Strength is a language Vladimir Putin understands. The sanctions first imposed by Western powers in the wake of the Ukrainian crisis hit the vulnerable Russian economy hard. That seemed to give the Russian president pause, at least for a while. He remained remarkably silent when newly elected Ukrainian President Petro Poroshenko sent his army to clamp down on Russian separatists in the east of the country. But the United States and Europe now say Russia has resumed supporting its allies in Ukraine with combatants and weapons. The time for sanctions has returned.
Washington has struck first, with a new, tougher round of measures against some of Russia’s top banks, oil and gas companies, and arms manufacturers. The European Union is preparing to strengthen its own sanctions package in a couple of weeks. It will be weaker than America’s, if only because European economies are more exposed to Russia. If EU leaders understand that robust action does work, they will send a firm message to both Vladimir Putin and Western investors: it won’t be business as usual as long as Moscow keeps stirring trouble on its neighbour’s territory.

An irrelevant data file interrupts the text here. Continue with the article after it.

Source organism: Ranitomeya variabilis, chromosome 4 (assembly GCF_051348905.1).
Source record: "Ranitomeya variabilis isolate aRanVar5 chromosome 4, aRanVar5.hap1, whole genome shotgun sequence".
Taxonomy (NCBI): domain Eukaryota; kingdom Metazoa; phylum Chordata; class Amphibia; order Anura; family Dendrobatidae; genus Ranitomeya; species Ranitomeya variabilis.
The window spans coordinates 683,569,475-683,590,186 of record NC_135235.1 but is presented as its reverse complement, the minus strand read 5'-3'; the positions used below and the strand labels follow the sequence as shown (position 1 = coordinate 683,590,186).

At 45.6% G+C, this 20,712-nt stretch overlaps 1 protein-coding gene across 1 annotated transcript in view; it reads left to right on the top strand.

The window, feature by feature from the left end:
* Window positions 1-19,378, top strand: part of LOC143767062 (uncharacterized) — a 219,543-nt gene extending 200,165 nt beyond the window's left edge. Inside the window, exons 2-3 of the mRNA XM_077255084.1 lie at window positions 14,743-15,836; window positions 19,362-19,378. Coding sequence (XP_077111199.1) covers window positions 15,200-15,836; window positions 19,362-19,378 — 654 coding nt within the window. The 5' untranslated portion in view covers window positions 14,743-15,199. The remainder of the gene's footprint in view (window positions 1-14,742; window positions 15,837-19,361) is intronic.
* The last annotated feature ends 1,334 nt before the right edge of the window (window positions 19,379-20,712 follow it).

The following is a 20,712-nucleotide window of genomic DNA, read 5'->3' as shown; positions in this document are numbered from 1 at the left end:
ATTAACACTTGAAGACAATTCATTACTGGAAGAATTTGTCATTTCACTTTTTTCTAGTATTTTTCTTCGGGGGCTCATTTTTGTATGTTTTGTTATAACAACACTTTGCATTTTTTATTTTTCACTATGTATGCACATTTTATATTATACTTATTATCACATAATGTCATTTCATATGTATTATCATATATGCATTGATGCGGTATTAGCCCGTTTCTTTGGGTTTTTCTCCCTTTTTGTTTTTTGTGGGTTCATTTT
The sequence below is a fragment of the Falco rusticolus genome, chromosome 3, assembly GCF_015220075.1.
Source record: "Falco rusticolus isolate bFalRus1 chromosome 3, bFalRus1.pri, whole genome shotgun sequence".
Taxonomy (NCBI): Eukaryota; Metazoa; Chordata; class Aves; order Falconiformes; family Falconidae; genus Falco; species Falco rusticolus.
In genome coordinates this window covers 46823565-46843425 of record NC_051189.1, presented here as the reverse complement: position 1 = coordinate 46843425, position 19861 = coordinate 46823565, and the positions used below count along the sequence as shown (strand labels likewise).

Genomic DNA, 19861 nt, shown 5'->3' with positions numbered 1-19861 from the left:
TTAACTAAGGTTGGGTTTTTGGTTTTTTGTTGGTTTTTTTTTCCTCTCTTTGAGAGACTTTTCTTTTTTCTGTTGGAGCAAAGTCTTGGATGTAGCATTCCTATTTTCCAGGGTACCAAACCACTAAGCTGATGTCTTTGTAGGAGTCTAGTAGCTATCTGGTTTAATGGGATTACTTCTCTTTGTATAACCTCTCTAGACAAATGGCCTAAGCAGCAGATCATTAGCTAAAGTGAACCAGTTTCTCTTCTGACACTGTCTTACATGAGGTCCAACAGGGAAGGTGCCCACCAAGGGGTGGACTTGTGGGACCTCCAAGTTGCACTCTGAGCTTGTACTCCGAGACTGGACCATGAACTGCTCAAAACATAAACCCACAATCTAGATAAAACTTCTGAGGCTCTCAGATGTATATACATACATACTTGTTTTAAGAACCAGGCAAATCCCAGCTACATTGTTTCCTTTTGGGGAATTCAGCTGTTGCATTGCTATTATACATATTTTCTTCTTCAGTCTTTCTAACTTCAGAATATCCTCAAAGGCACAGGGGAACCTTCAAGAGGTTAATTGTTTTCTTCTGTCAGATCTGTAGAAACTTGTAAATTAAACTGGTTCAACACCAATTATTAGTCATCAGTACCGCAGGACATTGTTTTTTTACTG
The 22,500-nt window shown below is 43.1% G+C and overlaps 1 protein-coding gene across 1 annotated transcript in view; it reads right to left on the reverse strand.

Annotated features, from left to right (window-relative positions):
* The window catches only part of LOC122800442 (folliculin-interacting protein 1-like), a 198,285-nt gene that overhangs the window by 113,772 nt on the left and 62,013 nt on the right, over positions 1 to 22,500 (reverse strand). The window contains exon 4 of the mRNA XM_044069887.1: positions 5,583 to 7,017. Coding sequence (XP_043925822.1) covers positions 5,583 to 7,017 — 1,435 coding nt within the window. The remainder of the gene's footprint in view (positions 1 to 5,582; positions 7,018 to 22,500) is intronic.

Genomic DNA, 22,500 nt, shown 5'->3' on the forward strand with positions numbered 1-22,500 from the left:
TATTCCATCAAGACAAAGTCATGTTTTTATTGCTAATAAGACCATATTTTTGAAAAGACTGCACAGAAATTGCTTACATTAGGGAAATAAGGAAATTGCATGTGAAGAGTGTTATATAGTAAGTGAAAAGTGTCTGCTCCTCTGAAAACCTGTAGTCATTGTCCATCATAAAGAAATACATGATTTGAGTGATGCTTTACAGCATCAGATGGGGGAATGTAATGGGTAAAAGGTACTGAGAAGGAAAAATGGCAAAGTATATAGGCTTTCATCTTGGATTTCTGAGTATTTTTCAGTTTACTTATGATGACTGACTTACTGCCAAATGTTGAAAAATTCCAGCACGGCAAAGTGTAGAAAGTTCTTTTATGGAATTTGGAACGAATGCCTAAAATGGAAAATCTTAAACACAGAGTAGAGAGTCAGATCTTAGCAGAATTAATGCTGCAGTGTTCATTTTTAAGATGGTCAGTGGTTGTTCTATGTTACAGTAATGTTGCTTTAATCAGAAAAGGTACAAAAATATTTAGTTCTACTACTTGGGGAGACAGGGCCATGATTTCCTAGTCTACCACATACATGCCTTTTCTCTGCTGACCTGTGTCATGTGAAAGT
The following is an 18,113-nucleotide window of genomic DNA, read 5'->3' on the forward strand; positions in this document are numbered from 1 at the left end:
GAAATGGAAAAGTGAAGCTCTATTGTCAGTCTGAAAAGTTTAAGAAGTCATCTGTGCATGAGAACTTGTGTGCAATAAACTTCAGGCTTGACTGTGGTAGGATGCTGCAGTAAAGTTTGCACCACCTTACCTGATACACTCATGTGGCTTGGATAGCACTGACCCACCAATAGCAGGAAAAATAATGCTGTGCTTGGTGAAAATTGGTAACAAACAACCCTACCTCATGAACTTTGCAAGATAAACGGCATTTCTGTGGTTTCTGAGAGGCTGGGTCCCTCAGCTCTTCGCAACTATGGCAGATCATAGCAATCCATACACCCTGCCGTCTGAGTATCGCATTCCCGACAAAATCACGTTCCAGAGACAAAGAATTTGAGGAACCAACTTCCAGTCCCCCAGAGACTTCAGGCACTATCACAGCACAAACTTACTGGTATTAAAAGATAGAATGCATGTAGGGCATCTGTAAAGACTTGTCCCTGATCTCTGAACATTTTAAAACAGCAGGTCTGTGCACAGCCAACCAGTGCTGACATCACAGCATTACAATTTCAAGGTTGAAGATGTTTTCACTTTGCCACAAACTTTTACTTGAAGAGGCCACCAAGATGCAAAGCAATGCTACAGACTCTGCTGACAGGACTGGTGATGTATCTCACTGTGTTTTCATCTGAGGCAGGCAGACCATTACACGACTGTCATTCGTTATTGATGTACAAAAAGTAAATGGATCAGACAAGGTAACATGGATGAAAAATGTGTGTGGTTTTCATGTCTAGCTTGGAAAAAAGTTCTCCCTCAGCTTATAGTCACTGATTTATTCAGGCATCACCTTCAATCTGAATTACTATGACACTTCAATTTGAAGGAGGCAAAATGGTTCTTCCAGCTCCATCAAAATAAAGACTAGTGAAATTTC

The new U.S. measures aim at the heart of the Russian system in a way that will strike a chord in the Kremlin. Those targeted include Rosneft, the country’s largest oil group whose chief Igor Sechin, a close Putin ally, had already been personally targeted by the last round of sanctions; and Gazprombank, a lender headed by Putin’s former KGB colleague Andrey Akimov. The latter is also a director of gas company Novatek – itself on the sanctions list.
Russia could live with a short-term markets fall. The MICEX stock index fell 2.4 percent on July 17 but was still 15 percent above the mid-March trough it sank to in the heat of the Crimea crisis. The rouble fell 1 percent, but the central bank of Russia knows how to manage the currency, and the country’s deep-seated economic problems are a greater concern. What Russia couldn’t live with for long is a permanent state of uncertainty for investors both foreign and domestic – the former keeping out, the latter getting out. Vladimir Putin knows he can avoid this by offering a simple olive branch.